In the news...

September 14, 2012

Neil Armstrong memorial held in Washington

Tags:
PO2 Alexandra Snyder
Navy News


The nation had a chance to say goodbye to Neil Armstrong, the first man to walk on the moon, during a televised memorial service at the Washington National Cathedral Sept. 13.

The former Navy pilot and astronaut passed away Aug. 25 from complications following a heart surgery performed Aug. 8. He was 82 years old.

“Neil will always be remembered for taking human kind’s first small step in a world beyond our own,” said Charles Bolden, current administrator of NASA. “But it was courage, grace and humility he displayed throughout his life that lifted him above the stars. Neil Armstrong left more than footprints and a flag on the moon. In fact, as President Obama said in a letter to [Neil’s widow Carol] and family this morning, ‘Future generations will draw inspiration from his spirit of discovery, humble composure and pioneering leadership, in setting a bold new course for space exploration. The imprint he left on the surface of the moon, and the story of human history, is matched only by the extraordinary mark he left on the hearts of all Americans.'”

Family, friends, politicians and fellow astronauts lined the pews at the ceremony, sharing their thoughts on the life of the notoriously private veteran.
Retired Navy Capt. and former astronaut Eugene Cernan recalled Armstrong’s generous spirit.

“Neil was always willing to give of himself. When Neil, Jim Lovell and myself had the opportunity to visit the troops in Iraq… meeting them in chow halls, control centers, and yes, even armored carrier and helicopters, those enthusiastic men and women, yet to be born when Neil walked on the moon, were mesmerized by his presence. In a typical Neil fashion, he would always walk in, introduce himself as if they didn’t know who he was, and he’d always give them a ‘Hi, how are you guys doing.’ Asked one overwhelmed, inquisitive Marine, ‘Mr. Armstrong, why are you here?’ Neil’s thoughtful and sincerely honest reply was, ‘Because you are here.'”

Addressing Armstrong, a visibly emotional Cernan added, “It’s now for you a new beginning, but for us, I promise you, it is not the end. Farewell, my friend.”

Armstrong flew nearly 80 missions during the Korean War. During one such flight, the right wing of Armstong’s plane was clipped by a cable wire over North Korea. He managed to fly into friendly territory before parachuting to safety.

After being honorably discharged from the Navy, Armstrong joined NASA as part of its second group of astronauts. He then went on to command the Apollo 11 mission that saw him walk on the moon in July of 1969. After the mission was successfully completed, Armstrong and his crew landed in the Pacific Ocean where they were picked up by sailors.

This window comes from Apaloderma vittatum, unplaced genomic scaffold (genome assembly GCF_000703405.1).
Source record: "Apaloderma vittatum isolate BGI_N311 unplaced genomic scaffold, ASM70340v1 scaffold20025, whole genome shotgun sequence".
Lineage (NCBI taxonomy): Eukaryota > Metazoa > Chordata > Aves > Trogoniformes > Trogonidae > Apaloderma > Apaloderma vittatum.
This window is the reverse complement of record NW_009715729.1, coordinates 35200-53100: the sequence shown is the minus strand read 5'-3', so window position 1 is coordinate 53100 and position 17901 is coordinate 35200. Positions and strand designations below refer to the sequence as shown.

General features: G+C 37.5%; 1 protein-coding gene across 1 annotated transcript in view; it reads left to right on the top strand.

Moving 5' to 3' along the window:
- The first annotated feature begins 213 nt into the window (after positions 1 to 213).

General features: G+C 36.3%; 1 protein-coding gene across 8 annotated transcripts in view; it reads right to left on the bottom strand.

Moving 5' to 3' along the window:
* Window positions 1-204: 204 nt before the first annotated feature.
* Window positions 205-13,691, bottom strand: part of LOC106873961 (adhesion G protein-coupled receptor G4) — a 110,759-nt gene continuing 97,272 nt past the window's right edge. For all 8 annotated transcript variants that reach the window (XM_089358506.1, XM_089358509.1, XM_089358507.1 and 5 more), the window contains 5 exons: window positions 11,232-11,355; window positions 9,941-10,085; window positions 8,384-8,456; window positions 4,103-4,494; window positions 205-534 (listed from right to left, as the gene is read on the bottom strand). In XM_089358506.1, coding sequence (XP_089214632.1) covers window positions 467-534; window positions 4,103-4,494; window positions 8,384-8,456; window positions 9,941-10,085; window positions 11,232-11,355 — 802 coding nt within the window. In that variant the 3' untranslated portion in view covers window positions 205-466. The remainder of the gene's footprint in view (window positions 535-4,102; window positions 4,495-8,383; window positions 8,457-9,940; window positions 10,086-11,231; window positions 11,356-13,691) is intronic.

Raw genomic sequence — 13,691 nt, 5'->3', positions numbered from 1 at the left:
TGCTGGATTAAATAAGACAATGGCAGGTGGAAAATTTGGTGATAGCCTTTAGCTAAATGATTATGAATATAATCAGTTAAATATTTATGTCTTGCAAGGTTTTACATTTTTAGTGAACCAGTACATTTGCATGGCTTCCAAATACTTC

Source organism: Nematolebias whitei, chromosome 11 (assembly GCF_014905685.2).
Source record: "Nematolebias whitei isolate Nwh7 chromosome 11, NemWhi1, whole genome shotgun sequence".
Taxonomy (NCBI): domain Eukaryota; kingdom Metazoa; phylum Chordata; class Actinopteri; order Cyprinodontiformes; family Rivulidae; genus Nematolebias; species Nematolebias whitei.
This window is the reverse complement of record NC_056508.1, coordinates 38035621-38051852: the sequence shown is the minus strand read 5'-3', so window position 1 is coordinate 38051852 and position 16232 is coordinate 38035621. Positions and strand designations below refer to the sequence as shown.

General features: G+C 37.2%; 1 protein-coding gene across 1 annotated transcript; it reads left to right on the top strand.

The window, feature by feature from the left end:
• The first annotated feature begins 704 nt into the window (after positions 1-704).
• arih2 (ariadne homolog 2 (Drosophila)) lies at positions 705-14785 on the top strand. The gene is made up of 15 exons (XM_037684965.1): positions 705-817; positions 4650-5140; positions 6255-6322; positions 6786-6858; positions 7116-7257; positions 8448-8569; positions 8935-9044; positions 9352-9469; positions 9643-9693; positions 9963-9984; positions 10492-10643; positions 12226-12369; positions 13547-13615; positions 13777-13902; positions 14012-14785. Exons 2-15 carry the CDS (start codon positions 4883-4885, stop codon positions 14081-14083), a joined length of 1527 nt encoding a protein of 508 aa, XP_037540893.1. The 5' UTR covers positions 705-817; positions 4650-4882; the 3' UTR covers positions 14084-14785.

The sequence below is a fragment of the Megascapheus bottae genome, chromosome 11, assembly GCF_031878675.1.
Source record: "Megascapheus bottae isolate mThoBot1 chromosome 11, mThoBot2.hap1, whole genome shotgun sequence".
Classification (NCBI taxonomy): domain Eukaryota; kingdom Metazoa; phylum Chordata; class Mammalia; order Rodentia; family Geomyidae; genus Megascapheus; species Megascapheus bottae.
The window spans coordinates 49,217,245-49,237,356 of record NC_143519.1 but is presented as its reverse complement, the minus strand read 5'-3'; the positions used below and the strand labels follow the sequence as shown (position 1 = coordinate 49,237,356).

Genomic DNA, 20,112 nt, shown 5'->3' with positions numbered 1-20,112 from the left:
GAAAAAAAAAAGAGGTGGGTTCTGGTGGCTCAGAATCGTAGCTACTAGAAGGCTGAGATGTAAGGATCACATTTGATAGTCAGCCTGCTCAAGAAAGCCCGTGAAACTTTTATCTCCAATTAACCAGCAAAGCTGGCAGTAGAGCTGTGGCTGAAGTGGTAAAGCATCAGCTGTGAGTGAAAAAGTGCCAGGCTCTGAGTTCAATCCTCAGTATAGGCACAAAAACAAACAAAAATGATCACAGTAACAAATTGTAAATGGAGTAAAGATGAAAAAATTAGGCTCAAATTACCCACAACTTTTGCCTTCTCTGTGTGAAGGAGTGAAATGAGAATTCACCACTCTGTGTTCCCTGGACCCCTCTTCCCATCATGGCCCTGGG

Returning to the water meant his mission was complete, said Lovell, Armstrong’s friend and fellow astronaut, in an interview with USA Today.

“He’s a Navy man,” said Lovell. “It’s how he knew he was finished. It’s how he knew his work was done.”

Armstrong will be buried at sea.




All of this week's top headlines to your email every Friday.


 
 

 

Headlines August 28, 2015

Business: Rafale, Mistral on agenda for Le Drian in Malaysia, India¬†– French Defense Minister Jean-Yves Le Drian is due to visit Malaysia Aug. 30, with talks expected to cover the Rafale fighter jet and Mistral helicopter carrier, website La Tribune reported. U.S. Army to choose new landing craft next year¬†– In line with the Pentagon’s...
 
 

News Briefs August 28, 2015

Boeing plans to lay off some Southern California workers Boeing has announced that it plans to lay off employees at its Southern California-based satellite division. The Los Angeles Times reports that the aerospace giant said Aug. 25 that it will lay off as many as several hundred employees at the El Segundo factory. Boeing says...
 
 

Special tactics Airmen killed in hostile incident

Two special tactics airmen, who were deployed in support of Operation Freedom’s Sentinel, were killed near Camp Antonik, Afghanistan, Aug. 26. Capt. Matthew D. Roland, 27, and SSgt. Forrest B. Sibley, 31, were at a vehicle checkpoint when two individuals wearing Afghan National Defense and Security Forces uniforms opened fire on them. NATO service members...
 

 

Hurricane Hunters to fly Tropical Storm Erika

The Air Force Reserve Hurricane Hunters are operating out of Homestead Air Reserve Base, Fla., flying their state-of-the-art WC-130J Super Hercules into Tropical Storm Erika in support of the National Hurricane Center in Miami. The 53rd Weather Reconnaissance Squadron flew four missions into the tropical storm from their deployed location at St. Croix in the...
 
 
LM-MUOS

U.S. Navy, Lockheed Martin ready to launch MUOS-4 Aug. 31

The U.S. Navy and Lockheed Martin are ready to launch the fourth Mobile User Objective System secure communications satellite, MUOS-4, from Cape Canaveral Air Force Station, Fla., Aug. 31 aboard a United Launch Alliance Atlas V...
 
 

Pentagon probing alleged distorting of war intelligence

The Pentagon’s inspector general is investigating an allegation that the military command overseeing the anti-Islamic State campaign distorted or altered intelligence assessments to exaggerate progress against the militant group, a defense official said Aug. 26. The official was not authorized to discuss the probe publicly and so spoke on condition of anonymity. The investigation was...
 




0 Comments


Be the first to comment!


Leave a Reply

Your email address will not be published. Required fields are marked *

You may use these HTML tags and attributes: <a href="" title=""> <abbr title=""> <acronym title=""> <b> <blockquote cite=""> <cite> <code> <del datetime=""> <em> <i> <q cite=""> <s> <strike> <strong>